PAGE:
Up to a house high on a mountain top have been invited ten people who are strangers to each other. When they are all gathered, they hear from their host that each one of them has in someway caused the death of an innocent person and that justice had not be served in their cases. There are eight guests and two servants there for the weekend, but one by one, they are being knocked off according to the poem of "Ten Little Indians". As the number of survivors decreases, they begin to believe that the killer is one of the group, but are unable to decide on which one he or she may be. Written by
Tony Fontana <firstname.lastname@example.org>
The mysterious voice that accuses the invited guests of their specific crimes is an uncredited Christopher Lee. See more »
When Mike Raven is playing the piano, his bow-tie is untied. However, when the others are examining the record player, he is shown pacing in the background with his bow-tie tied. In the next shot, it is untied again. See more »
ten people gathered in an isolated mansion in winter are killed one by one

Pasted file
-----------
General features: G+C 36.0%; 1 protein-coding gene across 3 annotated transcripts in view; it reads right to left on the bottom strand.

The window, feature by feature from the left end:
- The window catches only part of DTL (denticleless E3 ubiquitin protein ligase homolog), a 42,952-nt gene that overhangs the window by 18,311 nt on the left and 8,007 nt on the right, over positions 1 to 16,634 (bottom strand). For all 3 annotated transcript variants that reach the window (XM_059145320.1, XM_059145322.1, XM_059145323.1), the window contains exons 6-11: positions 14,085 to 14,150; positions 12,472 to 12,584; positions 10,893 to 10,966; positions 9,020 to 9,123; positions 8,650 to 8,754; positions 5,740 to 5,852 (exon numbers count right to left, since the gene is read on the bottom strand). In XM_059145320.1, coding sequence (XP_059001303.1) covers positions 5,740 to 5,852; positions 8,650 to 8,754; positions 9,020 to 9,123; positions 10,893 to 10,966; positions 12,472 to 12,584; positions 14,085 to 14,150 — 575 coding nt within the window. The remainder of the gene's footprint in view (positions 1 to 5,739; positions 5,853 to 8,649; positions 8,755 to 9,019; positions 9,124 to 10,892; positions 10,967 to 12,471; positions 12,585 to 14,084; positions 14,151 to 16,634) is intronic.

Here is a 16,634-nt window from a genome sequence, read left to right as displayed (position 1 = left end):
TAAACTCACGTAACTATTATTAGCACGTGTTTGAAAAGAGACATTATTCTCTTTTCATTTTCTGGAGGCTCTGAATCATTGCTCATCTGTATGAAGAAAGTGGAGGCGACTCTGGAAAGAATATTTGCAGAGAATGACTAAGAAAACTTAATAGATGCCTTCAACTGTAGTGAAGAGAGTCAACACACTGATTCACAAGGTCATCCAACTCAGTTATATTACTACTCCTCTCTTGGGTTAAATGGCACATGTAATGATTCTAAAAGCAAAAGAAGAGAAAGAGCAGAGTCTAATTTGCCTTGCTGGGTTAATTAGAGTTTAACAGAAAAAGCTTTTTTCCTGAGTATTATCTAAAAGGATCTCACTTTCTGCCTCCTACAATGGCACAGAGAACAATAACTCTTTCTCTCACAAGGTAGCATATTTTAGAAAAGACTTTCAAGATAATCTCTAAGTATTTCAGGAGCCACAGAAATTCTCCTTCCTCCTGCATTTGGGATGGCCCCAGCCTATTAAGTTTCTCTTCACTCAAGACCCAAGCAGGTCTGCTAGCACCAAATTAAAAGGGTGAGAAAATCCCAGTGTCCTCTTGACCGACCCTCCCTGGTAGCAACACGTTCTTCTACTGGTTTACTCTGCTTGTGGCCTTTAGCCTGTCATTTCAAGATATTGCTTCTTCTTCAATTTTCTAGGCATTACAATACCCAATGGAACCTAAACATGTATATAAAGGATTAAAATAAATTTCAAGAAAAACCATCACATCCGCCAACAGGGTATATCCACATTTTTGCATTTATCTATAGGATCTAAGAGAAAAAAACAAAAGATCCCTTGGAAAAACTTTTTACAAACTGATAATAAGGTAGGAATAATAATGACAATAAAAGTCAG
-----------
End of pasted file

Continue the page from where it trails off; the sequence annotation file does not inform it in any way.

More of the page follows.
As in Agatha Christie's original, ten people converge on an isolated place only to learn that they are stuck there and will be killed one by one. During the first ten minutes, Fabian portrays a Playboy and his performance is so dreadful that you thank heaven when he sits down at a piano and begins to perform, only to quickly realize he's an even worse singer than actor! Happily, he's the first to 'go,' and from then on, things get considerably better. A focus on three old English gents played by Leo Genn, Wilfred Hyde White, and Leo Genn - each more brilliant than the next - allows a film that appeared ready to flop to truly take off. Hugh O'Brian is acceptable as the hero, but most of his mannerisms are far too reminiscent of Wyatt Earp on TV. But don't turn it off - at least not if you are among us who consider Shirley Eaton (The Goldfinger girl) the most underrated blonde beauty ever. She is dazzling, and even appears in skimpy black lingerie near the film's end. When Hugh lifts her up in his arms, it's hard not to wish you had been born Hugh O'Brian. Never in a class with the earlier version, AND THEN THERE WERE NONE, but solid enough - once Fabian's out of the picture.
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